Hardware, Software, and Performance

The Monoprice uses the same digitizer technology as the Huion H610 which I reviewed highly. It has a 19” 1440 x 900 resolution TFT LCD, a pen digitizer with 5080 lpi resolution and a 200 RPS report rate, a rechargeable, lightweight stylus with 2048 pressure levels, and both DVI and VGA inputs. The monitor’s build quality is better than its sub-$400 price tag would imply and the stylus feels as light in hand as a comparable Wacom stylus despite its internal battery.

The unit is small, sleek, and streamlined in appearance. The glass is flushmounted to the plastic bezel and the display has a glossy finish. The included, VESA mount compatible stand allows for tilting the display forward and backward from nearly flat to almost vertical viewing angles.

The included VESA-mounted, adjustable stand.

The stylus responds quickly with little perceivable cursor lag in either OS X or Windows. Pressure input felt a bit loose. The Monoprice stylus is a rebranded Huion P80 stylus. I’ve owned several of Huion’s rechargeable styli and the one bundled with the Monoprice was the loosest of the bunch. Ratcheting up the firmness in the driver’s options ameliorated much of that feeling, however.

The drivers are a utilitarian affair with the requisite pressure curve and monitor mapping knobs and switches with one caveat. Multiple monitor support is currently absent in Windows. Multiple monitor setups work fine in OS X. Right and left click are the only assignable keys to map to the stylus side buttons in OS X, but middleclick is mappable in Windows. As there are no hotkeys on the monitor, you’ll be using a keyboard with your free hand anyhow, so I didn’t find the sparse options too limiting.

The utilitarian driver menus of the Monoprice 19” Tablet Monitor.

When drawing slow and diagonal lines, a small amount of wobble and jitter seeps in. Comparable to the performance of Intuos 3 era tech, this is nothing that will keep you from making detailed art, but, if you’re the sort to labor over slow, less decisive marks, you will likely notice some shake. I was able to complete all of my client work on the Monoprice and often hopped back and forth between it and my Cintiq Companion with no discernible break in workflow. Cintiqs are smoother with a slightly laggy, buttery feel. The Monoprice has more snap and less lag, but the strokes are more raw because they have less line correction at the driver level. Drawing on the Monoprice feels a bit better than drawing on Yiynova’s MSP19U though they have nearly identical internal hardware.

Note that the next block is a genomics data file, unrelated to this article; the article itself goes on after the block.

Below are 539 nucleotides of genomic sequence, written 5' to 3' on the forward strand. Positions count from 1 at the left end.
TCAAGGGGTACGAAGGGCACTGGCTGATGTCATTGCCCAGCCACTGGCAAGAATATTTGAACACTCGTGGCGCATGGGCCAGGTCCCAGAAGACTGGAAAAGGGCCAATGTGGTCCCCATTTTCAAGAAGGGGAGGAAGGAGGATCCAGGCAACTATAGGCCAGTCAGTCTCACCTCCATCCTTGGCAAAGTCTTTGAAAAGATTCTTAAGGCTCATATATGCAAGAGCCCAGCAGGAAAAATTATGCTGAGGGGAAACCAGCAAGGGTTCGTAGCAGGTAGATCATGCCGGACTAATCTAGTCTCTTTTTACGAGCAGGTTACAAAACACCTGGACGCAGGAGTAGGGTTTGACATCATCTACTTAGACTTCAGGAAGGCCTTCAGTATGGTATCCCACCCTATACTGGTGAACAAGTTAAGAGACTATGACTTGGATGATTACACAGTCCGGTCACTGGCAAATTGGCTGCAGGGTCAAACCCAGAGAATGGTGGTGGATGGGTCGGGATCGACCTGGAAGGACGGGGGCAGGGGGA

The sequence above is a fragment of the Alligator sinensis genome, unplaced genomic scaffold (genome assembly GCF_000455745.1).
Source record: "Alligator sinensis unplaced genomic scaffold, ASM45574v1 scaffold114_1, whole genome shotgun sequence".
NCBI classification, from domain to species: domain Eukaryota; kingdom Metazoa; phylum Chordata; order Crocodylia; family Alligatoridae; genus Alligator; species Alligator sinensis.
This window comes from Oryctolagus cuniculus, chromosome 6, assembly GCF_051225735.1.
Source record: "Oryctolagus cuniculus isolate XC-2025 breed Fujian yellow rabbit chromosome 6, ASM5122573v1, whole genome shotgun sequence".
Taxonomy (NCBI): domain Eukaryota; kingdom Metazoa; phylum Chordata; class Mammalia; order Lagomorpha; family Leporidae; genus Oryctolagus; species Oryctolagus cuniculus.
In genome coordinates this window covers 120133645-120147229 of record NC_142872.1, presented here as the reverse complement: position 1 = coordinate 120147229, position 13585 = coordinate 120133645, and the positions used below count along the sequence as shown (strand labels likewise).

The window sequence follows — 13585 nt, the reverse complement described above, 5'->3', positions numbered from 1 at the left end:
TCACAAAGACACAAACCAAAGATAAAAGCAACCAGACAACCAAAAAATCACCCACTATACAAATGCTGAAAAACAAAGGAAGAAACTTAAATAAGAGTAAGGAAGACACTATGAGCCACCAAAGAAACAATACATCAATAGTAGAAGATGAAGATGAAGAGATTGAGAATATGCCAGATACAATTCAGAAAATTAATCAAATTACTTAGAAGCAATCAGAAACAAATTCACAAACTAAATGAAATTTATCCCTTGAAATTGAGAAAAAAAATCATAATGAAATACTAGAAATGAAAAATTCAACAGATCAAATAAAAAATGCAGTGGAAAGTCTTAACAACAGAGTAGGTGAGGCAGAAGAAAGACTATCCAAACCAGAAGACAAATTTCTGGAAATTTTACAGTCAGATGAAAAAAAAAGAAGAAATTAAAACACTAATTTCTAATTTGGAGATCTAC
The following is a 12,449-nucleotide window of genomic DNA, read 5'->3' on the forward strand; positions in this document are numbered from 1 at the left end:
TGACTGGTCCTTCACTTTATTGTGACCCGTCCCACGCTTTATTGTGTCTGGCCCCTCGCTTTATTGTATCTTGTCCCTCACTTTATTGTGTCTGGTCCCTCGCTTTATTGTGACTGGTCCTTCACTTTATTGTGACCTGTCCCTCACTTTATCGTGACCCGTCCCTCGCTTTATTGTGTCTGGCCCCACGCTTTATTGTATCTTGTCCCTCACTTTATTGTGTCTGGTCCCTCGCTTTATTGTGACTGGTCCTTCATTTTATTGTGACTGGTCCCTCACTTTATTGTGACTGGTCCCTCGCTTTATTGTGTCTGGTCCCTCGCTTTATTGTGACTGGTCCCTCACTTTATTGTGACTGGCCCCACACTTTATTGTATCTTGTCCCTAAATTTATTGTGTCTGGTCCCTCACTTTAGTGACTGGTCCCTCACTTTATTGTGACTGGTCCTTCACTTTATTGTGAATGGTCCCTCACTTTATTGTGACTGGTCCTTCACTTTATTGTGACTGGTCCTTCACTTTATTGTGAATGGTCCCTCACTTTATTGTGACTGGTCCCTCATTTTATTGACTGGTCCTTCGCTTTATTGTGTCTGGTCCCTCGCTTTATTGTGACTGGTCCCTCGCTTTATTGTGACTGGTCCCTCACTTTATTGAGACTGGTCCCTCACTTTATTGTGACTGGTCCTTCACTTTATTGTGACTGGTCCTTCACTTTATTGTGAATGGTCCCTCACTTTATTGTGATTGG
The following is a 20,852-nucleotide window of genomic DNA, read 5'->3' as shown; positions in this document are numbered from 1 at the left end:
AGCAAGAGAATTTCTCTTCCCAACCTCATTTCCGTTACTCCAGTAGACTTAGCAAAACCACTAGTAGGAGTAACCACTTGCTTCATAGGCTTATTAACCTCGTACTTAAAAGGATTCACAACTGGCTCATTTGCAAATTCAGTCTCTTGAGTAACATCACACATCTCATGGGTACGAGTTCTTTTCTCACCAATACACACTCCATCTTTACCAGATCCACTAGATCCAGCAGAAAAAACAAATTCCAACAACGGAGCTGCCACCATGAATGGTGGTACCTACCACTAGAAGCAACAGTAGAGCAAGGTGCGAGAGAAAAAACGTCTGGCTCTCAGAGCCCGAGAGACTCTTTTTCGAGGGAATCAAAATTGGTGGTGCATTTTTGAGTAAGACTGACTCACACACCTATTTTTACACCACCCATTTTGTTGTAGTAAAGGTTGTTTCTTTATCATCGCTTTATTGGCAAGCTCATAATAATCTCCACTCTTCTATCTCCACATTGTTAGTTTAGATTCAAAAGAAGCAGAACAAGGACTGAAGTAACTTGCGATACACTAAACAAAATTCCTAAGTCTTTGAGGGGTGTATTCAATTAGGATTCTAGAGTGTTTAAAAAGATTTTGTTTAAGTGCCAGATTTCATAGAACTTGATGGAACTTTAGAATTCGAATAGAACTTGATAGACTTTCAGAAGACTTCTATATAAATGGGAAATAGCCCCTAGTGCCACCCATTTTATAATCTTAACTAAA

The weakest aspect of the Monoprice is its TFT LCD panel. The LED backlighting is clear and bright, brighter than all but the most recent Cintiqs, but viewing angles are shallow and the unit is best used at either a down-on-your-lap or nearly vertical angle. The more parallel you can keep the screen and your face, the more accurate the screen is going to look. I recommend picking up a monitor arm if your budget allows. Being able to position the unit at an optimal angle is important enough to warrant one. Colors skewed towards the cool, but were easily combated with a quick trip to the on screen settings menu of the display. If this unit had an IPS panel, I’d have little to critique.

I mounted the Monoprice on a monitor arm to combat the lackluster viewing angles.

Conclusion

For a price lower than a large Intuos tablet, let alone a Cintiq, and performance equal to the more expensive Yiynova MSP19U, it’s hard to go wrong with the Monoprice. Hell, you could disable its screen entirely and use it solely as a graphics tablet for another monitor and still come out ahead, dollar wise.